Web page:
Ecological waste: rethinking the nature of waste

The design and construction fields have a central role to play in moving toward a 'zero waste' economy. Total resource consumption, both upstream and downstream from development, could be greatly reduced through ecological design. This will however require a paradigm shift to a more whole systems understanding of waste – as distinguished from what we could term ‘marginal analysis’.

This paper introduces the idea of ‘ecological waste’, which accounts for the loss of ecosystems in assessing development. Ecological waste analysis would consider the time and cost of replacing a living forest ecosystem and not just the biomass or ‘resource’. This is intended to move the goal post toward the aim of eliminating ‘designed waste’, or the duplication, disposability, planned obsolescence and wasteful end purposes to which a large portion of resources are sometimes directed through design. For the purposes of this paper, sustainability is understood in its strongest sense: as expanding future options. It is recommended that note Positive development is read as a preface to this paper.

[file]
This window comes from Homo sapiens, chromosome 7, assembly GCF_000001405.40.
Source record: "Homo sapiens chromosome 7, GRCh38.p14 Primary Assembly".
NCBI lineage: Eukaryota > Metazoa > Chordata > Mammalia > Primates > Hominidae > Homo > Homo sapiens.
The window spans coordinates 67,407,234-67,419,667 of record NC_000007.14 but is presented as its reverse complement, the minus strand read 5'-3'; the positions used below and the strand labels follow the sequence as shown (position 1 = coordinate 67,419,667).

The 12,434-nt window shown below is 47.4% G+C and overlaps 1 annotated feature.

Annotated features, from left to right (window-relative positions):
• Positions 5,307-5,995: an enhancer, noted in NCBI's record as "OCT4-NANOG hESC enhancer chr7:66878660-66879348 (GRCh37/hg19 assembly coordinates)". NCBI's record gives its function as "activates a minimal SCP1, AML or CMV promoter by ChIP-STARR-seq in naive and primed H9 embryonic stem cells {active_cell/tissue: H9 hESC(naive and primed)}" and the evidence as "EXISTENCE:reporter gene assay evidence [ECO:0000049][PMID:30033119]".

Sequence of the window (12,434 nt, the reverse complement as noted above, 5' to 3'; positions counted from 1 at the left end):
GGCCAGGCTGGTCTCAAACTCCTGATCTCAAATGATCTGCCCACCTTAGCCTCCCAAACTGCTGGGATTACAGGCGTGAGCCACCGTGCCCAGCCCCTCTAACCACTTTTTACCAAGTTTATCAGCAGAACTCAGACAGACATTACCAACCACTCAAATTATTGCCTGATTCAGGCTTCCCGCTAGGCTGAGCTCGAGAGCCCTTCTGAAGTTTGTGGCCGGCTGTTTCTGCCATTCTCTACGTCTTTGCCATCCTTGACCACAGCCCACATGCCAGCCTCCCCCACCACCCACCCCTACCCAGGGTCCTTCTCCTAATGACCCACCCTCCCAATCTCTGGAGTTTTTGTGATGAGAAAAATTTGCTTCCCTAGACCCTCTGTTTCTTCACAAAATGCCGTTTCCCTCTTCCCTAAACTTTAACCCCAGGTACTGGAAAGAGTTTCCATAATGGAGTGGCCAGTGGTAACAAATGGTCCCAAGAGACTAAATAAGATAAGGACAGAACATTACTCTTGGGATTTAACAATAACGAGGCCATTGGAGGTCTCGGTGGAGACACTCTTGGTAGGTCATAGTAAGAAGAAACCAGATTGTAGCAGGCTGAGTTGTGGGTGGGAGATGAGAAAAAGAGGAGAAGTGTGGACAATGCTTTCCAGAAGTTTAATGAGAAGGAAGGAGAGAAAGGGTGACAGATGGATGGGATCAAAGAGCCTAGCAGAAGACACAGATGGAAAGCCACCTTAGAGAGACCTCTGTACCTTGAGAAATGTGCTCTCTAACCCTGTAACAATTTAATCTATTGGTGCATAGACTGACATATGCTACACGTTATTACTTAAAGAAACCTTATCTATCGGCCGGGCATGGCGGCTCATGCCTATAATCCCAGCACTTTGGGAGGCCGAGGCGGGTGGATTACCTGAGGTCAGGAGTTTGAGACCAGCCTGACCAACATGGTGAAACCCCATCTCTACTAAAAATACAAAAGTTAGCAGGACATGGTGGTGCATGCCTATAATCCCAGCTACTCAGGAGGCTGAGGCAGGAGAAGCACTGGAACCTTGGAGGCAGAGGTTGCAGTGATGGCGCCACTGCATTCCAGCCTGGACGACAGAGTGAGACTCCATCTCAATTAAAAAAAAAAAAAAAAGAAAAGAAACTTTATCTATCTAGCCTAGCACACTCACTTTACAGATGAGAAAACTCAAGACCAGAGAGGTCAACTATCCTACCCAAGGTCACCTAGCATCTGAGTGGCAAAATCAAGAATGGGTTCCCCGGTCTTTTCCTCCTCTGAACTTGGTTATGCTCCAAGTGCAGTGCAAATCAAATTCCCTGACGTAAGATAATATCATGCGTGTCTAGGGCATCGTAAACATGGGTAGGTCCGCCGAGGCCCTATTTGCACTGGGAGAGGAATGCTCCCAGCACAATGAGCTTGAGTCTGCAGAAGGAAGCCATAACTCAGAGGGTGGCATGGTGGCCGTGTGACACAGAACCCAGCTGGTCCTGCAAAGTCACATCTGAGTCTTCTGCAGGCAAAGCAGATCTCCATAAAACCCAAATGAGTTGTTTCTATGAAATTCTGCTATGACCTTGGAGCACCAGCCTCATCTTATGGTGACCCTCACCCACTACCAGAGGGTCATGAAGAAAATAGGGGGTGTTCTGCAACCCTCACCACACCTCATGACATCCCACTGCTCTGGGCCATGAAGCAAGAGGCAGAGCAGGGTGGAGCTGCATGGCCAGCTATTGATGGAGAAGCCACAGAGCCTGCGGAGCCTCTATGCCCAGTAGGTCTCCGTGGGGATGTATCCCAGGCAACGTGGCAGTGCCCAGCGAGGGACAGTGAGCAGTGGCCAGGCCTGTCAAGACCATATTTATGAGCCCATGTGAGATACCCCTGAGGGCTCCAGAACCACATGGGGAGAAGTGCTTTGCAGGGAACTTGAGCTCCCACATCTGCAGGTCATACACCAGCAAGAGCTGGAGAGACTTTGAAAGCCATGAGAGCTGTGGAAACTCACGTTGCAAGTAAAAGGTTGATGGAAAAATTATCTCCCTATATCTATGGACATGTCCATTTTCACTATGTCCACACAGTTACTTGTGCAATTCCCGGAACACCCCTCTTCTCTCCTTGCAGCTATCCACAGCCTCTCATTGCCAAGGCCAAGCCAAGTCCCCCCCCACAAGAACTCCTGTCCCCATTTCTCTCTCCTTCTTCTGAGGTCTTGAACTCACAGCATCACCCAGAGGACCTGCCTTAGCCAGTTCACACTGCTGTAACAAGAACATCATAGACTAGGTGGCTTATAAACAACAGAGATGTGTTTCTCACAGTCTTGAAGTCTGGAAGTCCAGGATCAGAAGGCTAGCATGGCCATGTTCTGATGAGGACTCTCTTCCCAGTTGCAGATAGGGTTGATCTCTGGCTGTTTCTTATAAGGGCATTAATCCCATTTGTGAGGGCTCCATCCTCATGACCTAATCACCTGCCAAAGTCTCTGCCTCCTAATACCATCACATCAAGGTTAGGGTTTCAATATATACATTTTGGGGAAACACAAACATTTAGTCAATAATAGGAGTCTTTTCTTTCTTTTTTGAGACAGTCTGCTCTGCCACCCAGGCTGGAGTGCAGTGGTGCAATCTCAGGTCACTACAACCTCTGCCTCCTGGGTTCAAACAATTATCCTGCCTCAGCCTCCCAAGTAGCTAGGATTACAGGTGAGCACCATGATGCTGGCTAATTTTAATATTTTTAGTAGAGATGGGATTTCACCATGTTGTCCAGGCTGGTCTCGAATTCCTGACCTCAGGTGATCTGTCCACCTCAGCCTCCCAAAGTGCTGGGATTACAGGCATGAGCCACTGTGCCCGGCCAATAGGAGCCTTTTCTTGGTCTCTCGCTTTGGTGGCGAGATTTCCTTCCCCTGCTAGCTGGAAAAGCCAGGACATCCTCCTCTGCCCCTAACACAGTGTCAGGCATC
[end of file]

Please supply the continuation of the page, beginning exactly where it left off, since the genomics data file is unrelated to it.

note summary
  1. Introduction
  2. Doesn't waste depend more on behavior than system design?
  3. Aren't there zero waste programs established to address these issues?
  4. Does this mean that recycling approaches are a waste of time?
  5. Why aren't existing construction waste management practices adequate?
  6. How do system design approaches close loops and prevent disposal?
  7. Does the construction industry use principles of industrial ecology?
  8. What is the difference between eco-efficient and eco-logical?
  9. What is meant by the first step, awareness of 'designed waste'?
  10. What does the second step 'ecological waste analysis' entail?
  11. Don't assessment tools consider time, cost and value already?
  12. Wouldn't reducing ecological waste hurt economic progress?
  13. So how would we assess innovations and prioritise investments?